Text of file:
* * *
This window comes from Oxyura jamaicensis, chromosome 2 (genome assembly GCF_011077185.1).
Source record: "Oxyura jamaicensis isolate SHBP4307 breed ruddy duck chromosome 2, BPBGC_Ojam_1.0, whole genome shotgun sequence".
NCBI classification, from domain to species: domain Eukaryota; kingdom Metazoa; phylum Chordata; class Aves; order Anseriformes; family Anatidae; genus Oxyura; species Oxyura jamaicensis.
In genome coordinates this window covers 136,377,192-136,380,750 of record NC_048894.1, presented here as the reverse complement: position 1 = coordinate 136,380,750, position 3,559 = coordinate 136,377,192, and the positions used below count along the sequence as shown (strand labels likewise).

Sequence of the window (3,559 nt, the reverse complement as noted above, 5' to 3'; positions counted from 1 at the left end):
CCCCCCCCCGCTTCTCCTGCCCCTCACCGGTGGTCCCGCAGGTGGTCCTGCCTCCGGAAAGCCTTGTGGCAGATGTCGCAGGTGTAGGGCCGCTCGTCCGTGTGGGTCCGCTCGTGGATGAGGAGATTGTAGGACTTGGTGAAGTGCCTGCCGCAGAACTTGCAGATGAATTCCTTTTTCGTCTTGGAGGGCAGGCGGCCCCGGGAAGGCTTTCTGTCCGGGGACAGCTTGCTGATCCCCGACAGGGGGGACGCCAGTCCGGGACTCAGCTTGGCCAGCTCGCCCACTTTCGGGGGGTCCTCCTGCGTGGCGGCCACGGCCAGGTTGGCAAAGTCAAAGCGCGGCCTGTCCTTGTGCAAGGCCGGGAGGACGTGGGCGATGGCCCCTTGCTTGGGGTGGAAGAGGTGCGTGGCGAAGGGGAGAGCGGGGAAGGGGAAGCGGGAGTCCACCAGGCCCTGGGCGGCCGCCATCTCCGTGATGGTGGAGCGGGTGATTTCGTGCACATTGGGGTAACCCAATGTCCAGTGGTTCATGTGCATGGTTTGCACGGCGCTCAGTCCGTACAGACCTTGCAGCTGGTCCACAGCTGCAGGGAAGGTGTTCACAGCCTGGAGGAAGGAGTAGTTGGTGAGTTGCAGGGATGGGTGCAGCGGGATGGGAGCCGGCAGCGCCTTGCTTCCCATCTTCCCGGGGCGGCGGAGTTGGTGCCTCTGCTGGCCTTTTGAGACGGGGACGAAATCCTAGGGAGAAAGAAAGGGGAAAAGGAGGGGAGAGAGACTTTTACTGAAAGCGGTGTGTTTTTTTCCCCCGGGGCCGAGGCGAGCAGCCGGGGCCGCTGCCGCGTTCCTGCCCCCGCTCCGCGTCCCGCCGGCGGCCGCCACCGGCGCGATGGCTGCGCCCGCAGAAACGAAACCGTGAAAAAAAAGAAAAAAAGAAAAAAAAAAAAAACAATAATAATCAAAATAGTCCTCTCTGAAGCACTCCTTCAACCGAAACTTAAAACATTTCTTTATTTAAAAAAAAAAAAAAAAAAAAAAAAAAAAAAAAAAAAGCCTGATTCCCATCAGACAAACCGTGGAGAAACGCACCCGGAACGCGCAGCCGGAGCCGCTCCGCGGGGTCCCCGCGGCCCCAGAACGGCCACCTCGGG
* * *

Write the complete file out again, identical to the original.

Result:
This window comes from Oxyura jamaicensis, chromosome 2 (genome assembly GCF_011077185.1).
Source record: "Oxyura jamaicensis isolate SHBP4307 breed ruddy duck chromosome 2, BPBGC_Ojam_1.0, whole genome shotgun sequence".
NCBI classification, from domain to species: domain Eukaryota; kingdom Metazoa; phylum Chordata; class Aves; order Anseriformes; family Anatidae; genus Oxyura; species Oxyura jamaicensis.
In genome coordinates this window covers 136,377,192-136,380,750 of record NC_048894.1, presented here as the reverse complement: position 1 = coordinate 136,380,750, position 3,559 = coordinate 136,377,192, and the positions used below count along the sequence as shown (strand labels likewise).

Sequence of the window (3,559 nt, the reverse complement as noted above, 5' to 3'; positions counted from 1 at the left end):
CCCCCCCCCGCTTCTCCTGCCCCTCACCGGTGGTCCCGCAGGTGGTCCTGCCTCCGGAAAGCCTTGTGGCAGATGTCGCAGGTGTAGGGCCGCTCGTCCGTGTGGGTCCGCTCGTGGATGAGGAGATTGTAGGACTTGGTGAAGTGCCTGCCGCAGAACTTGCAGATGAATTCCTTTTTCGTCTTGGAGGGCAGGCGGCCCCGGGAAGGCTTTCTGTCCGGGGACAGCTTGCTGATCCCCGACAGGGGGGACGCCAGTCCGGGACTCAGCTTGGCCAGCTCGCCCACTTTCGGGGGGTCCTCCTGCGTGGCGGCCACGGCCAGGTTGGCAAAGTCAAAGCGCGGCCTGTCCTTGTGCAAGGCCGGGAGGACGTGGGCGATGGCCCCTTGCTTGGGGTGGAAGAGGTGCGTGGCGAAGGGGAGAGCGGGGAAGGGGAAGCGGGAGTCCACCAGGCCCTGGGCGGCCGCCATCTCCGTGATGGTGGAGCGGGTGATTTCGTGCACATTGGGGTAACCCAATGTCCAGTGGTTCATGTGCATGGTTTGCACGGCGCTCAGTCCGTACAGACCTTGCAGCTGGTCCACAGCTGCAGGGAAGGTGTTCACAGCCTGGAGGAAGGAGTAGTTGGTGAGTTGCAGGGATGGGTGCAGCGGGATGGGAGCCGGCAGCGCCTTGCTTCCCATCTTCCCGGGGCGGCGGAGTTGGTGCCTCTGCTGGCCTTTTGAGACGGGGACGAAATCCTAGGGAGAAAGAAAGGGGAAAAGGAGGGGAGAGAGACTTTTACTGAAAGCGGTGTGTTTTTTTCCCCCGGGGCCGAGGCGAGCAGCCGGGGCCGCTGCCGCGTTCCTGCCCCCGCTCCGCGTCCCGCCGGCGGCCGCCACCGGCGCGATGGCTGCGCCCGCAGAAACGAAACCGTGAAAAAAAAGAAAAAAAGAAAAAAAAAAAAAACAATAATAATCAAAATAGTCCTCTCTGAAGCACTCCTTCAACCGAAACTTAAAACATTTCTTTATTTAAAAAAAAAAAAAAAAAAAAAAAAAAAAAAAAAAAAGCCTGATTCCCATCAGACAAACCGTGGAGAAACGCACCCGGAACGCGCAGCCGGAGCCGCTCCGCGGGGTCCCCGCGGCCCCAGAACGGCCACCTCGGG